New Risk That Televangelists Will Be Tempted to Exploit the Vulnerable for Cash

Televangelists who make appeals for money on TV should be licensed to avoid exploitation, says the National Secular Society (NSS).

Responding to a consultation by the media regulator Ofcom, the NSS says that the proposal to relax the rules that have, up until now, forbidden the raising of funds by appealing to viewers will open the way for US-style televangelists to manipulate and exploit the vulnerable.

Terry Sanderson, vice president of the NSS and its media spokesperson, said that the prospect of opening up television to religious fundraisers was dangerous. “We oppose this in principle, and are convinced that regulators will rue the day they reverse the current ban as far as religious fundraising is concerned.

We fear however that Ofcom is minded to lift the ban, and if they do so we think that strict safeguards should be applied. We have recommended that those who want to make financial appeals on television should be licensed so that if they break the rules that apply to such activities, their licence can be revoked. We do not want to see the kind of large-scale fraud and exploitation that has happened in the United States, where televangelists build vast empires from money-raising on their programmes.”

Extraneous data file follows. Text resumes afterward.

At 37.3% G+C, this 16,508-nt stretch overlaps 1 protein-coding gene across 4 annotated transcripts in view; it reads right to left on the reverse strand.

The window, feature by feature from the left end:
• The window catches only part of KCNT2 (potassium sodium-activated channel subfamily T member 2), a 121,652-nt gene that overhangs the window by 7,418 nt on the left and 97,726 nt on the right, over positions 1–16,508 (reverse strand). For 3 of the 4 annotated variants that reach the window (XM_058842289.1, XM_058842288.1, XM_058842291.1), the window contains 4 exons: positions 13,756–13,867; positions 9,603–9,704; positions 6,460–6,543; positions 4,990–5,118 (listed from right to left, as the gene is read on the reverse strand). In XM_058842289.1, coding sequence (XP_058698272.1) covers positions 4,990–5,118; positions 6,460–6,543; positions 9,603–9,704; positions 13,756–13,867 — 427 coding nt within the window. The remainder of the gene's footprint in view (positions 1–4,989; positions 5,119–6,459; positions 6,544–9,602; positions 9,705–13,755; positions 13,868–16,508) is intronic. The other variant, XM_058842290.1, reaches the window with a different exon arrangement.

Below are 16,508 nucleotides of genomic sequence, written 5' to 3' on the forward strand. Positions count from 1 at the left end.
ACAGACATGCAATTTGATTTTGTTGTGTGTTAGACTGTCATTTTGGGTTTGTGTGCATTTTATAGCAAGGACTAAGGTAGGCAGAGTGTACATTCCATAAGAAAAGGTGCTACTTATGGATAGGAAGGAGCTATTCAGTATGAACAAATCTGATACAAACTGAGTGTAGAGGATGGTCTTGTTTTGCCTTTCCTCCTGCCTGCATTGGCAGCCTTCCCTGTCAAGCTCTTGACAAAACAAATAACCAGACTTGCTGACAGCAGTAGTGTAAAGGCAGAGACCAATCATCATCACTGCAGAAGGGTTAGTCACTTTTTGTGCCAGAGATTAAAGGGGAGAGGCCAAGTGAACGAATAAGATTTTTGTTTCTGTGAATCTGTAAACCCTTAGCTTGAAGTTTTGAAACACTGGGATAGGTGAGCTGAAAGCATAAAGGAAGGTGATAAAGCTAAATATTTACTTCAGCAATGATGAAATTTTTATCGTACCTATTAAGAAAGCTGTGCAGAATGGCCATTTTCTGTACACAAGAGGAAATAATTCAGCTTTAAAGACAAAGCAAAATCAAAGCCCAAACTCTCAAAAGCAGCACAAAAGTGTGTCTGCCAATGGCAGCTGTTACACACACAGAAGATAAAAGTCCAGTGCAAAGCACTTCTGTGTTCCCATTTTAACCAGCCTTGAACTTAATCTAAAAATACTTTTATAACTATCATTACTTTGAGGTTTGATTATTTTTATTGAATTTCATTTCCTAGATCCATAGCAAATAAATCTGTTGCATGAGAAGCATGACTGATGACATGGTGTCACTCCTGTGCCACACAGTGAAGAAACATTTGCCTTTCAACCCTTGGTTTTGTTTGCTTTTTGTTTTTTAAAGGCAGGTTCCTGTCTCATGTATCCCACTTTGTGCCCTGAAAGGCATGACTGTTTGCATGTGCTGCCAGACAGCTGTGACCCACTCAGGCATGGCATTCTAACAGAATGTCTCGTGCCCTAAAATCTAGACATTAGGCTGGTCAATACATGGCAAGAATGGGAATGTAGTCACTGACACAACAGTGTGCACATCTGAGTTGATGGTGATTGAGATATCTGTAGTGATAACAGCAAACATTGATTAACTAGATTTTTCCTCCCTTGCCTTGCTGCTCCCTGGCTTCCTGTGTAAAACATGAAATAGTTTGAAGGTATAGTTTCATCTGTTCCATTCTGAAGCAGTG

Mr Sanderson said that at least three high-profile American televangelists had been jailed because of fraud in relation to the money raised through television appeals. “These ruthless people use all kinds of techniques to get money – promising cures for illness, freedom from ‘evil spirits’ and increased wealth if money is donated. Although Ofcom forbids the use of these kinds of methods, we need some kind of enforcement system – and ensuring that anyone wanting to raise money on TV is licensed. If complaints are raised against them, then the licence should be removed.”

Ofcom’s own consultation paper contains (in Annex 6) instances of religious channels on digital TV abusing codes of practice. The NSS, in its response, has pointed out other instances of religious broadcasters repeatedly breaking the rules, despite being warned repeatedly by regulators.

Terry Sanderson commented: “Raising money for religion in this way puts all kinds of temptations in the way of those who want to do it. The American experience shows that they don’t always resist that temptation.”